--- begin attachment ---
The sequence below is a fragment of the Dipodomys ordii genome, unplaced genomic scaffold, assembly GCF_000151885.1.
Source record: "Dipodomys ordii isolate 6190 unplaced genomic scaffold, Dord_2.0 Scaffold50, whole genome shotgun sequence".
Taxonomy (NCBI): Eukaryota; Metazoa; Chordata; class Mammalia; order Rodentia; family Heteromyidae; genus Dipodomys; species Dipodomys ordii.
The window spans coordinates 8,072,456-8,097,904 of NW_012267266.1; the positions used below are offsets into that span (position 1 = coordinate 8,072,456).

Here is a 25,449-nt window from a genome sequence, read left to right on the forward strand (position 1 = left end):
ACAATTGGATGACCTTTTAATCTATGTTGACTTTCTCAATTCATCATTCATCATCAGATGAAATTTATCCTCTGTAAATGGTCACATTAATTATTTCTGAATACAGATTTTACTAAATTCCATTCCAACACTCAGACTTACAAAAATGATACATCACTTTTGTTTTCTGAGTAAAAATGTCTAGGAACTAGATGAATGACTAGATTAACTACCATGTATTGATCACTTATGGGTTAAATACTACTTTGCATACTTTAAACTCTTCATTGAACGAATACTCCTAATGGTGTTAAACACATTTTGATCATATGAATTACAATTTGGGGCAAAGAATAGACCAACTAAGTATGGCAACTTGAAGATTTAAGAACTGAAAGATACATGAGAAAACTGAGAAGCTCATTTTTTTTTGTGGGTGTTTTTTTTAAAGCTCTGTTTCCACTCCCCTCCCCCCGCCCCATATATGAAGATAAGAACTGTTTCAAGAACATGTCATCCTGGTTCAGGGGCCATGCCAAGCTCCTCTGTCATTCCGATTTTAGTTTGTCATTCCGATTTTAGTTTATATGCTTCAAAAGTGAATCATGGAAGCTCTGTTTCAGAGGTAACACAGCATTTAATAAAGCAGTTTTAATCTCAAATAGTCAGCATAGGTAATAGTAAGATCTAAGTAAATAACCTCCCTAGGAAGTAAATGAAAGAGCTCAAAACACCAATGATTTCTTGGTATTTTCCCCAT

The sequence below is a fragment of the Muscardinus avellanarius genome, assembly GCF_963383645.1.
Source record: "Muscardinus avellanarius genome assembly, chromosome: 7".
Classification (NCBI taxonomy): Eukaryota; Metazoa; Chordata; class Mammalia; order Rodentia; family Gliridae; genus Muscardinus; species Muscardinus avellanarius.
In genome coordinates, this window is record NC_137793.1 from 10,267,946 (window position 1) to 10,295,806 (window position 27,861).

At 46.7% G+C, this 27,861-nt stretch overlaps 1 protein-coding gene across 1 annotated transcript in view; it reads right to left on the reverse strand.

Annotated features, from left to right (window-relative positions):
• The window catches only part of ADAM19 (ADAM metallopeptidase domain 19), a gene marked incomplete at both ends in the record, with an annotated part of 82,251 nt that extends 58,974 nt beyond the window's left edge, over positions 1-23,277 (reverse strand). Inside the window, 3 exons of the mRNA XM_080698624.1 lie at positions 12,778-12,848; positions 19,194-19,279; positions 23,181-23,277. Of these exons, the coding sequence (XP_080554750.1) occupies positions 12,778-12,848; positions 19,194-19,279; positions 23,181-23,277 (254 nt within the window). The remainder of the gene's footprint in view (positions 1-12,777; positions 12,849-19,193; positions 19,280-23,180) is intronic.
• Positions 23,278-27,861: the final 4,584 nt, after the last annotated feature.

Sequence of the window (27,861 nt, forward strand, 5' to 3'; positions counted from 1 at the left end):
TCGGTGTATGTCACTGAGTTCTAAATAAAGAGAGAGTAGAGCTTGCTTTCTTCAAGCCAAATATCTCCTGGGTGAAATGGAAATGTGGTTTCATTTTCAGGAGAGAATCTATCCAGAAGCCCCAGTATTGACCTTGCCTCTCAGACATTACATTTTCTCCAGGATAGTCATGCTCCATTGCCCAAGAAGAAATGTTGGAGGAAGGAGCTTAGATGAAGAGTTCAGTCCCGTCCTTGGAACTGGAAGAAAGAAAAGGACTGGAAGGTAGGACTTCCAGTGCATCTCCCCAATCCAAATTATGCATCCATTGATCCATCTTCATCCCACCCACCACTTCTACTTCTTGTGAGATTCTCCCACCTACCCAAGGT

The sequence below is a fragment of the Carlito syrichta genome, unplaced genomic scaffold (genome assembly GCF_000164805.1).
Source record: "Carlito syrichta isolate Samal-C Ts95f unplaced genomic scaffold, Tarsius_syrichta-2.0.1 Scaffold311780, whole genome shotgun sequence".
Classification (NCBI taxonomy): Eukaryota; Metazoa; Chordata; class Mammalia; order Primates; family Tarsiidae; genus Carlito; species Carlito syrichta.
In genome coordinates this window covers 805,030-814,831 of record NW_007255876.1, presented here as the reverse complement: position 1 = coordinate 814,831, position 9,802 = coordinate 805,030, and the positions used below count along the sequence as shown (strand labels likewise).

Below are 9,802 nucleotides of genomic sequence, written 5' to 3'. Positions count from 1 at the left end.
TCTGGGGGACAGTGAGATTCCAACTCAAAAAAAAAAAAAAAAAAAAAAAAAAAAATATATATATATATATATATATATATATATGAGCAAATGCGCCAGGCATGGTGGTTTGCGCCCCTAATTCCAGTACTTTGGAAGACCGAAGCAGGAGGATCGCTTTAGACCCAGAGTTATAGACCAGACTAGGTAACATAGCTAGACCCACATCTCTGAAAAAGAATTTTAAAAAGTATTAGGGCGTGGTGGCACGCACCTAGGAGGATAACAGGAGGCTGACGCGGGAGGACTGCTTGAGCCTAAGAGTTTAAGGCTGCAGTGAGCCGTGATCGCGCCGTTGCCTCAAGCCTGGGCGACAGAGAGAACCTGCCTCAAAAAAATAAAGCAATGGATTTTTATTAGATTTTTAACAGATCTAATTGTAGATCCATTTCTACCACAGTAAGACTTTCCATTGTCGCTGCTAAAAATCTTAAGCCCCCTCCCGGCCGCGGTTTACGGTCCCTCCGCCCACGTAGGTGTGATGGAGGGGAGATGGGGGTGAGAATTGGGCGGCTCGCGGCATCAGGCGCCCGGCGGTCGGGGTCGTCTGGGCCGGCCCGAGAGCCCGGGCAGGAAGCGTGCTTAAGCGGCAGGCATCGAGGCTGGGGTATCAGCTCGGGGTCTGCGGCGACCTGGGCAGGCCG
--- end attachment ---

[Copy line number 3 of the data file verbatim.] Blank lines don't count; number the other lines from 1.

Taxonomy (NCBI): Eukaryota; Metazoa; Chordata; class Mammalia; order Rodentia; family Heteromyidae; genus Dipodomys; species Dipodomys ordii.